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More and More Places and Things Are Now Starting to Recognize You

This market research report was originally published at Tractica's website. It is reprinted here with the permission of Tractica.

Facial recognition is a popular application of computer vision technology that deals with recognizing the identity of a person. The technology has been in use for several years with varying degrees of accuracy. Classic facial recognition techniques, such as scale-invariant feature transform (SIFT) and speeded up robust features (SURF), relied on extracting the unique features of a face. These techniques compared values of the incoming picture with a reference picture to generate a match. While this worked fairly well in situations where the incoming picture featured similar conditions (e.g., a photograph with a similar background), it was generally inadequate for detecting a person’s aging or a partially covered face, so the accuracy remained limited. Despite its limitations, facial recognition was used frequently for security and surveillance, and law enforcement agencies have used it for quite some time.

Given the advances of artificial intelligence (AI), new techniques for facial recognition have emerged. The accuracy of results has increased drastically. The technology has advanced beyond recognizing facial features to detect emotions and even diseases. Historically, a personal computer (PC)-class device was required to run such algorithms, but the falling prices of hardware enables running facial recognition on a camera, making it easy to employ new capabilities in different places. This is giving rise to a wide range of new applications via the facial recognition technology.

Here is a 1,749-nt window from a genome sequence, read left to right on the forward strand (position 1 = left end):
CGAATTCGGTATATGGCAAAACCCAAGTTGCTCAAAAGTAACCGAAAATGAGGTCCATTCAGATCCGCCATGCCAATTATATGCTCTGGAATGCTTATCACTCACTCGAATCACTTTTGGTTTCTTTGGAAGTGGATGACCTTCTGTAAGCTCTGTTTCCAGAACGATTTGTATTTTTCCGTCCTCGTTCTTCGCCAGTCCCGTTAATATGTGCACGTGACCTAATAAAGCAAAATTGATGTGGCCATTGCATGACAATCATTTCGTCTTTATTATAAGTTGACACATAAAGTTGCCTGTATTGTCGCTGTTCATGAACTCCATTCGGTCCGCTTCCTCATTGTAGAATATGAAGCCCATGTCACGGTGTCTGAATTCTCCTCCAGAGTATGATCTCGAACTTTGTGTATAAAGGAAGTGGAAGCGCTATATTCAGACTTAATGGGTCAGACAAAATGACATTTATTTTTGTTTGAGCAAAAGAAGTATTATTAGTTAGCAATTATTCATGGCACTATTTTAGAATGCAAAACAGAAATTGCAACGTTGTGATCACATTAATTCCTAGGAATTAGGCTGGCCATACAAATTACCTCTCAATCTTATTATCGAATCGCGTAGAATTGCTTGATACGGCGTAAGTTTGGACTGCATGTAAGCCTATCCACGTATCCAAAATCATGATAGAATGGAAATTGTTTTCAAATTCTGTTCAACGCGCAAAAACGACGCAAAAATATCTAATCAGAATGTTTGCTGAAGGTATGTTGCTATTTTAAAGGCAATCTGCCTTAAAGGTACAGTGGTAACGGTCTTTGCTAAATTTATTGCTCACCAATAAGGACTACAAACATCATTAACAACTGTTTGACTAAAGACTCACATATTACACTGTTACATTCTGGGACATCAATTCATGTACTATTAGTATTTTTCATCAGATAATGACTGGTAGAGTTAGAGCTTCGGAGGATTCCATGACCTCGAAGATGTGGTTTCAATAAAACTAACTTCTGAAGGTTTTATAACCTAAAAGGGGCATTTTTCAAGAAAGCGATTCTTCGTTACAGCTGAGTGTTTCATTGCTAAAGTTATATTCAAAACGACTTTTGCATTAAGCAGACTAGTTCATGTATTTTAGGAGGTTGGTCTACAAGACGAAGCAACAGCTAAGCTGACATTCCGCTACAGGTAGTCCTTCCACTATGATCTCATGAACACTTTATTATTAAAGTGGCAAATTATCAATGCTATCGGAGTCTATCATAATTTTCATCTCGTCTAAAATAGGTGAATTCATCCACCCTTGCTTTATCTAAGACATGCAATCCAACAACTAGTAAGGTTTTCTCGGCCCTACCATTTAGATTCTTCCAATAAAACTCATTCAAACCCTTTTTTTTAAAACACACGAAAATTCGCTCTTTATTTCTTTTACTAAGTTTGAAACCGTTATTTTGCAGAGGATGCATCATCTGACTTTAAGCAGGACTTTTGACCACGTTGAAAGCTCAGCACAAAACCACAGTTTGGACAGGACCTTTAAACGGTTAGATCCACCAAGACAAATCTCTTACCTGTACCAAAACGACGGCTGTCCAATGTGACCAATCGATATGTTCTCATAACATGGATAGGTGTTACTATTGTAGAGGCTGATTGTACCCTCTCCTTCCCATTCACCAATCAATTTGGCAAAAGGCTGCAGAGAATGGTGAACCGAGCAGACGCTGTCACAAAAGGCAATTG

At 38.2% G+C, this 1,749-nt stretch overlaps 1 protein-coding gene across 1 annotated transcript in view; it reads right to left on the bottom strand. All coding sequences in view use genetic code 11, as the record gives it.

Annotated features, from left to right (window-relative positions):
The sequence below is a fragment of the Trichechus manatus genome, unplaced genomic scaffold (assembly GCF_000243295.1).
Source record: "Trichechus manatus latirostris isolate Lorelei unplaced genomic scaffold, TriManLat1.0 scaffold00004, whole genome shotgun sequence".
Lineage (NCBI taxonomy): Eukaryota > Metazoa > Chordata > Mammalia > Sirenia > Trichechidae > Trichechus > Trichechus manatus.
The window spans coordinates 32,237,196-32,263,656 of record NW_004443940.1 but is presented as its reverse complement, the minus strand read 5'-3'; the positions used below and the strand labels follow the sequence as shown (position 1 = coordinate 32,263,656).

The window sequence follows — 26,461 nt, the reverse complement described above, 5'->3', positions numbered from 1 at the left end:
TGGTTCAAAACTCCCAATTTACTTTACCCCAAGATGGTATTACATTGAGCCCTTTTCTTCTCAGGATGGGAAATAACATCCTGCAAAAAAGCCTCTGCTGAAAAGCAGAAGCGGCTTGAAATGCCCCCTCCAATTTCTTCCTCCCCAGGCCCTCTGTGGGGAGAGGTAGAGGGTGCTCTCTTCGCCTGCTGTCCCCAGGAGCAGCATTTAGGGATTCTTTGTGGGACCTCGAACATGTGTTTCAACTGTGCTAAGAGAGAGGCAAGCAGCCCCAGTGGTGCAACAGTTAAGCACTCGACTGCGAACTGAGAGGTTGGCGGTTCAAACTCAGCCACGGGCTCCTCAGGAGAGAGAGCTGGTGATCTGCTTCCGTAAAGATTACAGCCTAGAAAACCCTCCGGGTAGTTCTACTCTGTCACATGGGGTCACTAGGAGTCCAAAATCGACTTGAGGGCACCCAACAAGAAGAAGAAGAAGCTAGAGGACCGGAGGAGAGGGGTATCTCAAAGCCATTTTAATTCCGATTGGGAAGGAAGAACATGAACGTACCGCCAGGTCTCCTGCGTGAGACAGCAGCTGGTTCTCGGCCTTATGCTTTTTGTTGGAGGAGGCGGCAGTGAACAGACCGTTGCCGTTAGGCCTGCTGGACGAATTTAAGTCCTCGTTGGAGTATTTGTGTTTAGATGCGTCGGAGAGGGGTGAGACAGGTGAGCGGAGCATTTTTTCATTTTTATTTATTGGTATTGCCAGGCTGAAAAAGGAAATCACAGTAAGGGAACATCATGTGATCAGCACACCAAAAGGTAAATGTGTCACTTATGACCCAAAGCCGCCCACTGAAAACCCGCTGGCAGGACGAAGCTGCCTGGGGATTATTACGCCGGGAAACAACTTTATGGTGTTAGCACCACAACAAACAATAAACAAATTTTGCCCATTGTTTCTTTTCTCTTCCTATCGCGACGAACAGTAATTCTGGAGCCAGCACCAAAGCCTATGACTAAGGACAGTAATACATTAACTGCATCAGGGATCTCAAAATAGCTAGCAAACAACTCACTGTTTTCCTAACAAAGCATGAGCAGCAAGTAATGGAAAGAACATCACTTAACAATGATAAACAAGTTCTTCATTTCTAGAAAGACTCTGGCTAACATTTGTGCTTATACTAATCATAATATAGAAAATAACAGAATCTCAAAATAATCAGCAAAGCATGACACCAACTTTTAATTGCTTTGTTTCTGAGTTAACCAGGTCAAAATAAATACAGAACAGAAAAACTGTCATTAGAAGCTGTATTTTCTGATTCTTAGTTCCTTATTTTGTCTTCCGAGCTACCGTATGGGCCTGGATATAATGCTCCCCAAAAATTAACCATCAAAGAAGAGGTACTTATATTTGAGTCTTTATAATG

Real World Facial Recognition Technology Applications

Apple’s latest iPhone is the most prominent application of late for general users. The technology allows users to unlock the device by simply looking at the screen. Recently, Apple also announced the availability of face detection application programming interfaces (APIs) that developers can embed in their applications. All of this runs on the device itself, making it easy to create edge applications.

The Southern California-based CaliBurger chain is taking facial recognition into the retail space. It is testing a facial recognition-based system for ordering burgers. The system links a loyalty customer’s face to their past orders. For subsequent orders, the customer just needs to look into the camera and their orders will automatically pop up.

In Boston, the Department of Homeland Security (DHS) is testing a system that lets travelers check in via facial recognition rather than having to show a boarding pass. For certain international flights in Atlanta and New York, the DHS has partnered with Delta to bring mandatory facial recognition scans to the boarding gate. The Delta system checks that a passenger is supposed to be on the plane by comparing the facial image, which is captured by a kiosk at the boarding gate, to passenger manifest photos from the U.S. Department of State’s databases.

Walmart is testing a facial recognition system to identify unhappy customers. The technology uses video cameras at store checkout lines that monitor customers’ facial expressions and movements. If the behavior is deemed to be “unhappy,” the system alerts its employees.

Facebook has also recently launched a new facial recognition feature called Photo Review. The feature alerts users when their face shows up in newly posted photos. The user has the option to tag themselves, leave as is, or ask the uploader to take the photo down, or even report it.

Reactions to and Opportunities Presented by Facial Recognition Systems

The protocol in the case of a failure in any of these systems is still unclear. If the burger chain’s system that recognizes a face fails, it probably will not cause any problems. However, if a person is denied boarding on a flight due to a failure of the DHS system, it is sure to generate a lot of unwanted media attention.

Facial recognition technology is evolving at a rapid pace, and more and more places will soon know their customers and users by their facial images. It is unclear how this will impact human behavior and if there will be any social pushback to such a system. One thing that is certain is that when it is used wisely, facial recognition can open up many new business opportunities.

By Anand Joshi
Principal Analyst, Tractica